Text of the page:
One of the skills is learning to refrain from doing the habitual thing.
As we become more and more aware of doing the habitual thing, we cultivate the ability to refrain.
For instance, if we feel aggression and the craving to say the mean word or to do the mean thing; it is then to become aware of that craving and begin to learn to sit with the craving and breathe, to let it transform and not say the mean word or do the mean action. The antidote is to not act yet also to avoid repressing, to learn to stay with the craving that wants to say or do the habitual thing and to do this very quickly as soon as it arises, before we do the mean thing, to ventilate it with the breath.
We then allow it to transform in the moment, over and over and over. Giving this process the time that it needs as it is arising, right now, in this moment.
That is why we do mindfulness practice, to get to know ourselves and to know our habits.
We can do this not with a sense of condemnation, but with a curiosity: “ If I do not do the habitual behavior, then what happens?” At this time we are entering into real practice.
If we don’t do the habitual thing, then what happens?
It isn’t about right or wrong, but what happens when we leave a space for something new to arise?
Generally what we do when there are strong emotions we make the habit stronger, so now we are refraining from the habitual thing, what then?
Well, important to know, even if we don’t know what to do, to know that this is a very fertile spot for the ground to attain enlightenment.
So, what is it advised to cultivate at this point?
Cultivate a kind heart. Cultivate appreciation, gratitude, tenderness, curiosity, and an attitude of generosity, a generous heart and a generous mind.
At the level of every day experience these things are very real for us.
Look at the condition of the world. If we have the wrong idea of what creates happiness then that can be the birthplace of violence and wars and aggression and all kinds of negativity that we see rampant on our globe spinning in space.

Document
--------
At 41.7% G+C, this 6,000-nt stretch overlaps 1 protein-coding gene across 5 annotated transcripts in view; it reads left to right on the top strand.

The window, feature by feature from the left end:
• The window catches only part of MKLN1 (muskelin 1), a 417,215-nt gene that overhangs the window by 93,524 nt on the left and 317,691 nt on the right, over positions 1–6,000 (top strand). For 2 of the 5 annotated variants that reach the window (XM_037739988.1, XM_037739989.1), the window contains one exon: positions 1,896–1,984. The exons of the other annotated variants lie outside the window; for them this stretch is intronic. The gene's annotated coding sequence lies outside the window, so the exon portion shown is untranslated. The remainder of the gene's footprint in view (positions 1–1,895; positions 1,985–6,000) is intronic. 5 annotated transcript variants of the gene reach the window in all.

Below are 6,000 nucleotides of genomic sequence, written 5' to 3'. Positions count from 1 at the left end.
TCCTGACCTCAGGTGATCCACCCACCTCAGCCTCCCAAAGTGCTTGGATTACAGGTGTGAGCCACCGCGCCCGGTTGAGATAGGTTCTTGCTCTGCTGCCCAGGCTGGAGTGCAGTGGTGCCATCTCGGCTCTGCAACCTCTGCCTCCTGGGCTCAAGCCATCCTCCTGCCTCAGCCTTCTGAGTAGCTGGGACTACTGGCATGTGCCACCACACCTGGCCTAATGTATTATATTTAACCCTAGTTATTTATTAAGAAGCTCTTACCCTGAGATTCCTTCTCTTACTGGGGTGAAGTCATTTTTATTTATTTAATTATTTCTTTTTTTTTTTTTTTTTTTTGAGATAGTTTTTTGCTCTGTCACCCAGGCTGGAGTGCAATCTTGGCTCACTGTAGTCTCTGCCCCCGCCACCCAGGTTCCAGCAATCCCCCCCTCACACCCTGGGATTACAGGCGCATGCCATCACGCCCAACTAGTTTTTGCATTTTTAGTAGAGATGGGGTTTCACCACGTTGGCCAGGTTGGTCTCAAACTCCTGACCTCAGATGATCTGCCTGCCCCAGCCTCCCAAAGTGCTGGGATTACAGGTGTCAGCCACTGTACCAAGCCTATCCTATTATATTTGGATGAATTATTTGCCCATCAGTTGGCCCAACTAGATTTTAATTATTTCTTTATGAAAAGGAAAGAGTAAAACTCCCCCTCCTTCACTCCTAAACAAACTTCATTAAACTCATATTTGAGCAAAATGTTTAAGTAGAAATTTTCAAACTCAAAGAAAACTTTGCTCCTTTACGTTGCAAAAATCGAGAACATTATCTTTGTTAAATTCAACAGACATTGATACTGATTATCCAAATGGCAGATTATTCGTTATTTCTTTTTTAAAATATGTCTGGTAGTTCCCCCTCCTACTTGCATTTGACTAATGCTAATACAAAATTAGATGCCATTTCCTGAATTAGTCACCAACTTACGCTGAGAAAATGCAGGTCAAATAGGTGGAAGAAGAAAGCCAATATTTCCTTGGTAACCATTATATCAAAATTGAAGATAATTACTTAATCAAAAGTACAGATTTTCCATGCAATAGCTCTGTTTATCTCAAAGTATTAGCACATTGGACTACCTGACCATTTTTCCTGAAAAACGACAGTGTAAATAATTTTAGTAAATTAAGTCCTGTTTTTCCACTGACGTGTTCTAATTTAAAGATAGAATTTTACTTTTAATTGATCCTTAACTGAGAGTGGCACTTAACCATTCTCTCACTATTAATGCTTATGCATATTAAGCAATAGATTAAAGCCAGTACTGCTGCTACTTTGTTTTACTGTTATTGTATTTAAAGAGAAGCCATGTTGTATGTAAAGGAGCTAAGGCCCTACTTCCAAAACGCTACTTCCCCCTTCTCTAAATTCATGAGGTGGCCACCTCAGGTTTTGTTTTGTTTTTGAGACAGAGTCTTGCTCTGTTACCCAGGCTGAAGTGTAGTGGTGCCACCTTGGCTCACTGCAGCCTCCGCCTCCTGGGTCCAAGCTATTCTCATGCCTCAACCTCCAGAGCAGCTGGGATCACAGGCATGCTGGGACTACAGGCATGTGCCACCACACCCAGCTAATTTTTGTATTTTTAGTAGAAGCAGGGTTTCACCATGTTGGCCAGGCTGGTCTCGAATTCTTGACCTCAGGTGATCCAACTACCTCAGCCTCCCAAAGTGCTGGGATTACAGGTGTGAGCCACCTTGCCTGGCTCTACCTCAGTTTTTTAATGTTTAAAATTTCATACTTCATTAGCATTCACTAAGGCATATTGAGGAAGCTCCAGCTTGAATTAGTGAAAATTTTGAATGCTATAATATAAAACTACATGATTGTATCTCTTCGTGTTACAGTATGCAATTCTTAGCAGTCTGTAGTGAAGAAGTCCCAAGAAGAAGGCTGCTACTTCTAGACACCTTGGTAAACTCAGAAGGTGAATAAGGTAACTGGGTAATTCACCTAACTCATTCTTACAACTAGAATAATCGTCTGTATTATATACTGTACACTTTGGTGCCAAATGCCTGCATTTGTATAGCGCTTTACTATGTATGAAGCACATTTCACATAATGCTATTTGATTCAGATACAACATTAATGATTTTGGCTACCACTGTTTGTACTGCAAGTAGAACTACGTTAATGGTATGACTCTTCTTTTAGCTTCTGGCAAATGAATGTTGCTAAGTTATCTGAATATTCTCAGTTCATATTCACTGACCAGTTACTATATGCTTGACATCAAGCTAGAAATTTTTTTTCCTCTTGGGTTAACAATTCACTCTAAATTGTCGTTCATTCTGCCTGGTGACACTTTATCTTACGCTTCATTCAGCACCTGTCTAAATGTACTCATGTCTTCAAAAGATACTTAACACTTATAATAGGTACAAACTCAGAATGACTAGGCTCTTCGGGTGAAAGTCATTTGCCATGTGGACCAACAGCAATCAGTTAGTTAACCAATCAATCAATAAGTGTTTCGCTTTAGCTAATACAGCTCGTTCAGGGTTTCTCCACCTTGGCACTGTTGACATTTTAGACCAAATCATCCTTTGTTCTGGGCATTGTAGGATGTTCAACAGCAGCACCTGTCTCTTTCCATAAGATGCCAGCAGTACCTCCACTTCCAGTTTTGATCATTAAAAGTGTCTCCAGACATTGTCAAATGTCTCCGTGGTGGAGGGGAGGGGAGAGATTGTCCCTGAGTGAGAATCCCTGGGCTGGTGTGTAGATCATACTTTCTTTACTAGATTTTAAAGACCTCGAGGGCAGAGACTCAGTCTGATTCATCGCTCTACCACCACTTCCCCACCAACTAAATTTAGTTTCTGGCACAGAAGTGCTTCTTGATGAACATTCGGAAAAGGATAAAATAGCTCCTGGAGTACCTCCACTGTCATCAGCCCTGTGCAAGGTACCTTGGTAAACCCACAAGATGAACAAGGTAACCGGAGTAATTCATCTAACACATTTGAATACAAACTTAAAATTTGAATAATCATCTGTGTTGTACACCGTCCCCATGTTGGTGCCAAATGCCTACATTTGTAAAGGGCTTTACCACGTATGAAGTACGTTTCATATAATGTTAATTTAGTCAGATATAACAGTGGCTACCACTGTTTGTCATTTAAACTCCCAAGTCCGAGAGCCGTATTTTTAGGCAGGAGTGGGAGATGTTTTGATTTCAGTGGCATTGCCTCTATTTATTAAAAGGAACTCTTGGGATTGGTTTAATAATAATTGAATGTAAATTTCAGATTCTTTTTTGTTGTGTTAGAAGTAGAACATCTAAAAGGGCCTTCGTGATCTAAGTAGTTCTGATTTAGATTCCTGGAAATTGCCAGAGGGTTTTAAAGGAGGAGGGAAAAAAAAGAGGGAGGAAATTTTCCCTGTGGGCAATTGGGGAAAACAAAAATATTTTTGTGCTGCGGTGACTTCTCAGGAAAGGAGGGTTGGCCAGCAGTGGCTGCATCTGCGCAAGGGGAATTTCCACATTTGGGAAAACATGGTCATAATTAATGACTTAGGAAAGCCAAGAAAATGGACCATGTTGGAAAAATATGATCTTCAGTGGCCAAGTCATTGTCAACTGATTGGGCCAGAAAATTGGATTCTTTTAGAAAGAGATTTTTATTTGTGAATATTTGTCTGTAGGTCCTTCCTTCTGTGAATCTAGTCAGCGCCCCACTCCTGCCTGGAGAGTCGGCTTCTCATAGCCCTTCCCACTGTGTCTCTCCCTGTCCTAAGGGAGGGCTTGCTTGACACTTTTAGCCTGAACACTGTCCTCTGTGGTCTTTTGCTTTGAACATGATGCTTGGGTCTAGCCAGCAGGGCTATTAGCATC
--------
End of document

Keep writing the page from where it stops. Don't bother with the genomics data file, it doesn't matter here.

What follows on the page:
All this condition that is here on the earth is built on ideas.
Never underestimate the power that suffering and happiness have on our everyday life.
The kind of happiness that we are talking about is more than the 8 Worldy Winds of Pleasure and Pain, Loss and Gain, Praise and Blame and Fame and Ill Repute. These aspects of life arise and come to us just as weather does. We do have control over them. What we have choice over is our response to these powerful forces. An unskillful response bears the fruit of suffering. A skillful response bears the fruit of happiness and equanimity.
That kind of happiness that is limited is the kind that is always trying to get everything to work out on the pleasure side and try to at all costs to avoid anything on the displeasure side.
The usual idea of happiness it is that you get all that you want and none of what you don’t want.
True and lasting happiness abides and is present in all of these situations; the pleasure and the pain.
It is a deeper kind of happiness. It is not polarized.
One of the most important skills to cultivate to embody true happiness is Metta.
When we talk about Metta practice, Metta means friendship, this is a path that cultivates the root of this true happiness. Unshakeable happiness, happiness that is not swayed by outer circumstances.
Because this kind of friendship is the kind that begins with oneself
It comes from deep looking at ourselves. A synonym for this kind of friendship is understanding ourselves, which means being aware, being mindful of what is happening in our body right now, what is our mood and feeling tone right now, “Is it wild? Is it calm? Is it sluggish?”